2020 is turning out to be the year of the black swan. First the assassination of General Soleimani; now the coronavirus. In the short term at least, it’s the virus that should be absorbing banks’ attention.
“There hasn’t been an infectious disease crisis of this magnitude for over a century,” says Gordon Wu, a Cambridge University and MIT mathematician employed as a ‘catastrophist’ at Risk Management Solutions, which provides risk models for the insurance industry. “There should be about a month to go before this becomes an epidemic in Britain. It would be prudent for banks and other organizations to put in place preparedness plans to deal with the situation now.”
As we reported earlier, banks in Singapore and Hong Kong are already activating contingency plans and encouraging employees to work from home or across different sites. In London and New York, however, although pandemic preparedness plans exist it’s been many years since they were given much of an airing.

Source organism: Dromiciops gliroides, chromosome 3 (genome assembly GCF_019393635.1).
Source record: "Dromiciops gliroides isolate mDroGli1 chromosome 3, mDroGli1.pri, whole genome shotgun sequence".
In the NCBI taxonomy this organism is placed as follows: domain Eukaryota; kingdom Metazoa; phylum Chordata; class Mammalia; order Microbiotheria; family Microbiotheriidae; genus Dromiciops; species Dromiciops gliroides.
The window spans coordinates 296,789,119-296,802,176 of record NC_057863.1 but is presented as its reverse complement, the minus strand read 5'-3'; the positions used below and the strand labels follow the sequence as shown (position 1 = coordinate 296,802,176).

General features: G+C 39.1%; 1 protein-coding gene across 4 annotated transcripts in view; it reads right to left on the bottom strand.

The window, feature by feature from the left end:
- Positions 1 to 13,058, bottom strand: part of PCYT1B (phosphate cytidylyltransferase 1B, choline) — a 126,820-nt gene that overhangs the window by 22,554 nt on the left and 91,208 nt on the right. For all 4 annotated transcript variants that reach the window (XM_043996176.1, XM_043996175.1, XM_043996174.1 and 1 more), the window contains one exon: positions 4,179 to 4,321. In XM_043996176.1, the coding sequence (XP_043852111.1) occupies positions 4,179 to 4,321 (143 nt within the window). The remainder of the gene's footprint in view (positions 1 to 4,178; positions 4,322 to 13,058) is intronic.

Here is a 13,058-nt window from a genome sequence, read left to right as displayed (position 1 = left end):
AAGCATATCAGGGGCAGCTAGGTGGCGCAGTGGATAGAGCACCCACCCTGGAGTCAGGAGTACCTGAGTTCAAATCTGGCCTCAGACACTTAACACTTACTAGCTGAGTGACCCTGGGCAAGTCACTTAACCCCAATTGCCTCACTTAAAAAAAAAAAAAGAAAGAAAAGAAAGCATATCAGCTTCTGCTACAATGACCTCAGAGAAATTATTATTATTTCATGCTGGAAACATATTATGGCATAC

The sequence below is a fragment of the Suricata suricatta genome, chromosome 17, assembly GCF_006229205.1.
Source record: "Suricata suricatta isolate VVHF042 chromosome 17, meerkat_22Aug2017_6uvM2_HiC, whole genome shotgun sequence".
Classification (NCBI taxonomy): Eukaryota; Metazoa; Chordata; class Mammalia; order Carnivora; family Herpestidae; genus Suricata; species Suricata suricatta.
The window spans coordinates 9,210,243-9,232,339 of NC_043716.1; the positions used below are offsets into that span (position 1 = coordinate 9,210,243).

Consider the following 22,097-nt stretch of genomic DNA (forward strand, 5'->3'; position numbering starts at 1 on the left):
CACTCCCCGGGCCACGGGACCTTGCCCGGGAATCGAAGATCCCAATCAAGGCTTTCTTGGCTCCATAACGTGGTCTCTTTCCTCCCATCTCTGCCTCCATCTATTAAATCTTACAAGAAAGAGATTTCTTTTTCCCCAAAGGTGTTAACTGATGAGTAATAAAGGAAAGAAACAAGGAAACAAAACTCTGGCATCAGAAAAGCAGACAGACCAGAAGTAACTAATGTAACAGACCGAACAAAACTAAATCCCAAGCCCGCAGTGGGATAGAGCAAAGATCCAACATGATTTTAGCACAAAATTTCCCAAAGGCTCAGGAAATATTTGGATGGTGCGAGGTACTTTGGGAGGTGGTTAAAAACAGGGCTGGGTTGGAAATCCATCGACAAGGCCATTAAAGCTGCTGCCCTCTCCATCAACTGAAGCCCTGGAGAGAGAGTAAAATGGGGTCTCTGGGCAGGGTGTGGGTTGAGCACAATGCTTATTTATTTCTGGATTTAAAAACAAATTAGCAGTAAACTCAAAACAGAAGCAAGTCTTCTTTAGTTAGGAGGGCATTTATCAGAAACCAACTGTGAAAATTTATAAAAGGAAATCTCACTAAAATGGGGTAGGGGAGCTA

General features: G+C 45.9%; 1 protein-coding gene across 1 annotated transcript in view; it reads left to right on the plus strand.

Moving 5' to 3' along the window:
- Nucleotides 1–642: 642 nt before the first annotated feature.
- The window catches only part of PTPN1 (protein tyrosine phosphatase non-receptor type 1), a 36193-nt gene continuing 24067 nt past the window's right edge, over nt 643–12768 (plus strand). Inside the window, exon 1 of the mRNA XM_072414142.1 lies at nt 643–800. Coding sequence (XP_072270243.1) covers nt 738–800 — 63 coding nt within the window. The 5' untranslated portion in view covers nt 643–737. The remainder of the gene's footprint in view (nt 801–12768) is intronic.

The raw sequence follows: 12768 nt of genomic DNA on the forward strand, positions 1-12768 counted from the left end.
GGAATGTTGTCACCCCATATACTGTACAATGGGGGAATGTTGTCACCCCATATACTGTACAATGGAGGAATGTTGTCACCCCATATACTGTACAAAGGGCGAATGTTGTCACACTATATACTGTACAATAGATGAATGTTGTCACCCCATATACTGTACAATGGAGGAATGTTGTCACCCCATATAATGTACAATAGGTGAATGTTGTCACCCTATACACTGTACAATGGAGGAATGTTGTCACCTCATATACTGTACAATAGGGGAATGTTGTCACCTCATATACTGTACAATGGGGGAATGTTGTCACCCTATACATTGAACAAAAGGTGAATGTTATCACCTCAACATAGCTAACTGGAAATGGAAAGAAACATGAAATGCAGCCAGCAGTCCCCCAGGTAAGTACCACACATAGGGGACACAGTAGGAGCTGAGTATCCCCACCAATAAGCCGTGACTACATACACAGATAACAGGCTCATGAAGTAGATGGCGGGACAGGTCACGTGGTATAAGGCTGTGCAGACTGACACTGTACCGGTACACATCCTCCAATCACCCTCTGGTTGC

“I have stockpiled Tamiflu for organizations in the past,” says Michael Faber, a business continuity specialist in the financial services sector, “but I don’t have it now, and I haven’t heard of other organizations having it either.” Faber says he has pandemic plans ready to go, but that a pandemic wasn’t high on the financial services industry’s list of likely events in 2020: “Other priorities come into play, that’s life.”